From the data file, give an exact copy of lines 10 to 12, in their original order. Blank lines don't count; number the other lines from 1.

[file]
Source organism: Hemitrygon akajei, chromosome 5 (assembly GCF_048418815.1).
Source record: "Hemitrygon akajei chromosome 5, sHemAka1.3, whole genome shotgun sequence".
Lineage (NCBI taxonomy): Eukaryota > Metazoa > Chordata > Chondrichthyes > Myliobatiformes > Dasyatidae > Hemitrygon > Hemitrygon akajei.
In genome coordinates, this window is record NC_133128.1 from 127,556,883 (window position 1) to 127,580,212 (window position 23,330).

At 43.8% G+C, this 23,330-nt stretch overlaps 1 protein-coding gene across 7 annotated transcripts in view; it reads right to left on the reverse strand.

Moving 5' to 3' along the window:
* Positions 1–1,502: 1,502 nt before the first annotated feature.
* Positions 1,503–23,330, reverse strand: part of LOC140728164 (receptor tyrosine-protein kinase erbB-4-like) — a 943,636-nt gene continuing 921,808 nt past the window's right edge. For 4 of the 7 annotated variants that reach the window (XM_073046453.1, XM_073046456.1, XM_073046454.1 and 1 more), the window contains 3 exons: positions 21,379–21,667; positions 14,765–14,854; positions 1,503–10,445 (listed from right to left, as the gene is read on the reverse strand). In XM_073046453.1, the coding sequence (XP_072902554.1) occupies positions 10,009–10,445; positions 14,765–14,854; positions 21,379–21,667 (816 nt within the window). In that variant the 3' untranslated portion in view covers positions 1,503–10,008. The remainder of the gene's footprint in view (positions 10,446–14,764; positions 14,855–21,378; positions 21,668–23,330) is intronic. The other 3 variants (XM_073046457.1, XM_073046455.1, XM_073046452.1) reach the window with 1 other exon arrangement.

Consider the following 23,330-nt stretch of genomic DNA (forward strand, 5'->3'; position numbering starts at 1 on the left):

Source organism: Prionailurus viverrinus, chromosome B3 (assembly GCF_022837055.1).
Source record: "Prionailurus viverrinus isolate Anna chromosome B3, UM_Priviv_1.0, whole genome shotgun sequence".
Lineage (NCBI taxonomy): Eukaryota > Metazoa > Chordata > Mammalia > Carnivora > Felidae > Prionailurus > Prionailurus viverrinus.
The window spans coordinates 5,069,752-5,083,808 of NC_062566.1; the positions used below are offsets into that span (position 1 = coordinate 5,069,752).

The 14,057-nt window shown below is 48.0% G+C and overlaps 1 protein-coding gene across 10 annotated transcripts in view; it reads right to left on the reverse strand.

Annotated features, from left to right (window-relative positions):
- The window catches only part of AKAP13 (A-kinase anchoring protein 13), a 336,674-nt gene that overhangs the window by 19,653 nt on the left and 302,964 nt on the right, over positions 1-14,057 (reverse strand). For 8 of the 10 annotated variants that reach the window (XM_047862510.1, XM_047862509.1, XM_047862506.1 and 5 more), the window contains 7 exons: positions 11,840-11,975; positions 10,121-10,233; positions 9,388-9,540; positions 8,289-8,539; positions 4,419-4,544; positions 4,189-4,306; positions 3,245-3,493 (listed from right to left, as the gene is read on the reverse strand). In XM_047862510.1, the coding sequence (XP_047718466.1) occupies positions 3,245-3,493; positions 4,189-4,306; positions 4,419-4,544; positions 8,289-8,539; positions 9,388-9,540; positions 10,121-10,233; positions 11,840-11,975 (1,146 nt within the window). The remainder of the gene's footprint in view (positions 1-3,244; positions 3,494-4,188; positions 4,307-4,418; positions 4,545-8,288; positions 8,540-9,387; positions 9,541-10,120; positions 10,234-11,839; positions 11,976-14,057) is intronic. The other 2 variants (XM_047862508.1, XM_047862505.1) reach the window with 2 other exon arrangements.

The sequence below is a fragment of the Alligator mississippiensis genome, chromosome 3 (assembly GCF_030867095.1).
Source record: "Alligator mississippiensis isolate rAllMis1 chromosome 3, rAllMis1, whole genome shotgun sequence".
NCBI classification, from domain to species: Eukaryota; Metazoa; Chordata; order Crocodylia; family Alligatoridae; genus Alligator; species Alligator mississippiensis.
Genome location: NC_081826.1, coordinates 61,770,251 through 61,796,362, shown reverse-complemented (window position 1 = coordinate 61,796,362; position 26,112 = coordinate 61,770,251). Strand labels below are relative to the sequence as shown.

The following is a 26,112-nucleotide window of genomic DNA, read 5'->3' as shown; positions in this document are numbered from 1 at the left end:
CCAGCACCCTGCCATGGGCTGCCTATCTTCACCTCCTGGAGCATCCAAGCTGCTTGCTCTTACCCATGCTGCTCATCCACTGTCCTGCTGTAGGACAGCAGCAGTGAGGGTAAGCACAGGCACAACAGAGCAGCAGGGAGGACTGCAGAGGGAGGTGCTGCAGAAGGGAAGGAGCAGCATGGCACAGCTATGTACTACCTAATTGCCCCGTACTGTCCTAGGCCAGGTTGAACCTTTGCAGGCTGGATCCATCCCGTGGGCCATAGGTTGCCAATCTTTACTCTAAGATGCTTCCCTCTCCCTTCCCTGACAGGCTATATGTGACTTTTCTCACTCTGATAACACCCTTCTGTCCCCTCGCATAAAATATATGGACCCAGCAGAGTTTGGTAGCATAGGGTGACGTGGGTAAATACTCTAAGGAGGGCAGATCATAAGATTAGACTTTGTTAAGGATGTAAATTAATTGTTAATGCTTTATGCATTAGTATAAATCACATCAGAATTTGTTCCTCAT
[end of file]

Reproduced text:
Source organism: Prionailurus viverrinus, chromosome B3 (assembly GCF_022837055.1).
Source record: "Prionailurus viverrinus isolate Anna chromosome B3, UM_Priviv_1.0, whole genome shotgun sequence".
Lineage (NCBI taxonomy): Eukaryota > Metazoa > Chordata > Mammalia > Carnivora > Felidae > Prionailurus > Prionailurus viverrinus.